Other: Animal welfare stuff

I recently re-read Coetzee’s “The Lives of Animals”; this is my favorite book about animal welfare, and I haven’t been able to find anything like it. One friend recommended Derrida’s “The Animal That Therefore I Am,” so i tried reading a contential for the first time since 2016. I sill find the philosophy obscurantist and irrelevant, but there are lucid bits, and the writing is quite fun (tho I suspect some bits are even better in French: “‘Can they suffer?’ amounts to asking ‘Can they not be able?’ And what of this inability?”). Two fun passages:

“The confusion of all nonhuman living creatures within the general and common category of the animal is not simply a sin against rigorous thinking, vigilance, lucidity, or empirical authority, it is also a crime. Not a crime against animality, precisely, but a crime of the first order against the animals, against animals. Do we consent to presume that every murder, every transgression of the commandment ‘‘Thou shalt not kill’’ concerns only man (a question to come), and that, in sum, there are crimes only ‘‘against humanity’’?” (Derrida and Mallet, 2008, p. 48)

“[S]ome great Jewish writers and thinkers of this century were obsessed by the question of the animal: Kafka, Singer, Canetti, Horkheimer, Adorno. By insisting on inscribing that in their work, they will have contributed to an interrogation of rationalist humanism and of the solid ground of its decisions. Victims of historic catastrophes have in fact felt animals to be victims also, comparable up to a certain point to themselves and their kind.” (Derrida and Mallet, 2008, p. 105) This is Derrida’s own translation of Elisabeth de Fontenay from English to French, which was then translated back to English by Mallet. I can’t find the original source, and would welcome it.

Other

I read five books about Everest in February. Cool mountain. Happy to chat about it if anyone’s interested.

These are various interesting or fun things I’ve found on the internet this month.

This article about sci-fi convention governance structures is far more interesting than it has any right to be. Me and MWG are considering going to Worldcon in Glasgow this summer, let me know if you’ll be there!

I’m generally disappointed in most human rights and peace prizes. The style I most like is the Righteous Among Nations, and maybe the Carnegie Hero Prize, but everything else is politics. But there’s not general prize for quiet, bureaucratic heroics. Like this. Just someone doing their job correctly in exceptional circumstances and happening to save the world.

Lamas, the reincarnations of Buddhist leaders, are identified as children. And some of them really don’t want to be who they’re expected to be. This article tells the story of a many of them at different points in their personal rebellions. Touching.

Everyone knows about “PageRank” being named after Larry Page in addition to, you know, ranking pages. But did you know about Leatherman being named after Mr. Leatherman? Or the inventor of Erlang’s name was Erlang? OR Main Street in SF is named after Charles Main? The list compiler calls this list “incomplete and infuriating,” but it’s nice to make have a slightly more legible world.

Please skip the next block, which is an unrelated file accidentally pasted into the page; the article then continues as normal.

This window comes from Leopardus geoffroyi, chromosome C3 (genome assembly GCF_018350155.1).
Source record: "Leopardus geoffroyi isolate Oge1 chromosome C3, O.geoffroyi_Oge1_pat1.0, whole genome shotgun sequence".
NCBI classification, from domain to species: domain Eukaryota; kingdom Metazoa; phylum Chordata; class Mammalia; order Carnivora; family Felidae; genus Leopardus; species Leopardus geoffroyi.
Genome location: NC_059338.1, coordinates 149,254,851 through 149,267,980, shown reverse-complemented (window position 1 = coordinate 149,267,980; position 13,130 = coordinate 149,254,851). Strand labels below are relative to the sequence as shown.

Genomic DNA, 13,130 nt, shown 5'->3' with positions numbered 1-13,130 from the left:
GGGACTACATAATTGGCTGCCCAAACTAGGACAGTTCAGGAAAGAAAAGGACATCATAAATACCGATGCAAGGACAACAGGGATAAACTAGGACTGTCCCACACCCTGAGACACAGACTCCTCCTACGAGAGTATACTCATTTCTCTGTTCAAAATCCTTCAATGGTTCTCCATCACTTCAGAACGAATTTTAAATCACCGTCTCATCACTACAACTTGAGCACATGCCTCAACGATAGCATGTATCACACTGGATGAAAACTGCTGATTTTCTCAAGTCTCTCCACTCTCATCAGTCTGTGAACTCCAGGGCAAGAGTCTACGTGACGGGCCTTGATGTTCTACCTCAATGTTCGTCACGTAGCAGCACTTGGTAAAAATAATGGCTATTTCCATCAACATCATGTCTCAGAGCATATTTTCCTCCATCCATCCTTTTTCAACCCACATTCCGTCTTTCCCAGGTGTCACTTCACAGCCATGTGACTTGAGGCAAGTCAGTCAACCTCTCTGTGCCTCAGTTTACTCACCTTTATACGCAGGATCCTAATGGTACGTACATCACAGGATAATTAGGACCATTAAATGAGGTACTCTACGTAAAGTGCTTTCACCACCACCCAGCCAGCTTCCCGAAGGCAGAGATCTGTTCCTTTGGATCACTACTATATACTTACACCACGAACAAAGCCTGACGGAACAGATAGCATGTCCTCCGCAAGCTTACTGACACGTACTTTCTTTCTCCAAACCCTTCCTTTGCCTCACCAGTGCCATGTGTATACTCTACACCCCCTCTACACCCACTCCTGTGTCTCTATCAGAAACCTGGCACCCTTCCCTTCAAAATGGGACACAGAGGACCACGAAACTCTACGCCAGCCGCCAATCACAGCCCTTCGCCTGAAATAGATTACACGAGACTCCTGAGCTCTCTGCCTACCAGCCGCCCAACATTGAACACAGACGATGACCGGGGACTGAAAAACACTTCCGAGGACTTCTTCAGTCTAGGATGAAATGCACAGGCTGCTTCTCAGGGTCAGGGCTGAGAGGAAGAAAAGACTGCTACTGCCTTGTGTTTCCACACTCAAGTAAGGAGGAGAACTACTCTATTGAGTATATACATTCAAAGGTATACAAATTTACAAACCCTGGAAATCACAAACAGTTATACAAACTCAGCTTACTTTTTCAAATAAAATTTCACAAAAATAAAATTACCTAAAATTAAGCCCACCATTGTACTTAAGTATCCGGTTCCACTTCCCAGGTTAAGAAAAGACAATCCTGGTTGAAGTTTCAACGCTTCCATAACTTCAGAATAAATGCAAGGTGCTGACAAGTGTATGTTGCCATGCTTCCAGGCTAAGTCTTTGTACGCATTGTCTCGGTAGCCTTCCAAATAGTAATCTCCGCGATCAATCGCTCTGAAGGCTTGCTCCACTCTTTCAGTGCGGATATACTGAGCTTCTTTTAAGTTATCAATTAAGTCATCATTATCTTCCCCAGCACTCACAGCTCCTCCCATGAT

Mormon Legos are calledBrick’em Young”. That’s all.

We don’t know which leg Captain Ahab lost to Moby Dick. One blogger summarizes the history of the left vs right debate.

At no point in the novel is it stated, or even hinted at, whether that infamous prosthesis fits onto his right or his left limb.

One great line from an artist who accidentally drew Ahab with both legs:

Someone has discovered a mistake in the last full page drawing for the third volume, the drawing of a man struggling with the jaw of a whale. That is, of course, Captain Ahab, and I knew it; but I have given him two good legs whereas Ahab only had one. I can change the drawing if you consent, but I am perfectly willing to let it go through as a revelation of the stupidity of the artist.

The blogger followed up with a gloriously pedantic investigation which relies of wind headings, the positioning of the whaleboat, and balance factors for ivory. I’m skeptical of his conclusion; let’s revisit in a decade or two.

Cavendish Labs is a new org doing UV light/AI virus hunting. They’re based in Cavendish, Vermont, and sent the residents of the town a note&gift announcing their arrival:

“It costs 66 cents to send a letter in the mail, however, with Amazon Prime, it only costs 48 cents to ship a can of tomato sauce or a bag of pasta to an address. So, we found it would be cheaper to mass mail tomato sauce and bags of pasta to the entire town of Cavendish.”

Music

Some classical this month! Only stuff I’ve listened to at least two (and mostly three) recordings of, and recommend my favorite.

Rachmaninoff - Concerto No. 3 / Tchaikovsky - Concerto No. 1, Martha Argerich
Rachmaninoff: Piano Concerto No. 2 In C Minor, Op. 18 & Piano Concerto No. 3 In D Minor, Op. 30, Khatia Buniatishvili
Haydn - String Quartets, Minetti Quartet
Mozart: Requiem, Nikolaus Harnoncourt
Haydn: Symphonies nos. 44, 95 & 98, Ferenc Fricsay
Beethoven: The Late Piano Sonatas Nos 28-32, Op 101, 106, 109-111, Maurizio Pollini
Lalo, Saint-Saens: Cello Concertos; Bruch: Kol Nidrei; Bloch: Schelomo, Jean Martinon

Finally, can anyone recommend multiple Goldberg Variations to listen to? I’ve of course heard the Goulds, and been mildly impressed, but I’m yet to understand why these recordings are so heavily recommended. Is it the articulations? I was blown away by Gould on organ. The Goldberg Variations in comparison were just “good”.

Previously

February, 2024

January, 2024

December, 2023

November, 2023

October, 2023

September, 2023

August, 2023

July, 2023

June, 2023

May, 2023

April, 2023

March, 2023

February, 2023

December, 2022

November, 2022

October, 2022

September, 2022

August, 2022

November, 2021

October, 2021

September, 2021

July, 2021

June, 2021

May, 2021

What am I up to now? - April 6, 2024 - Joseph Levine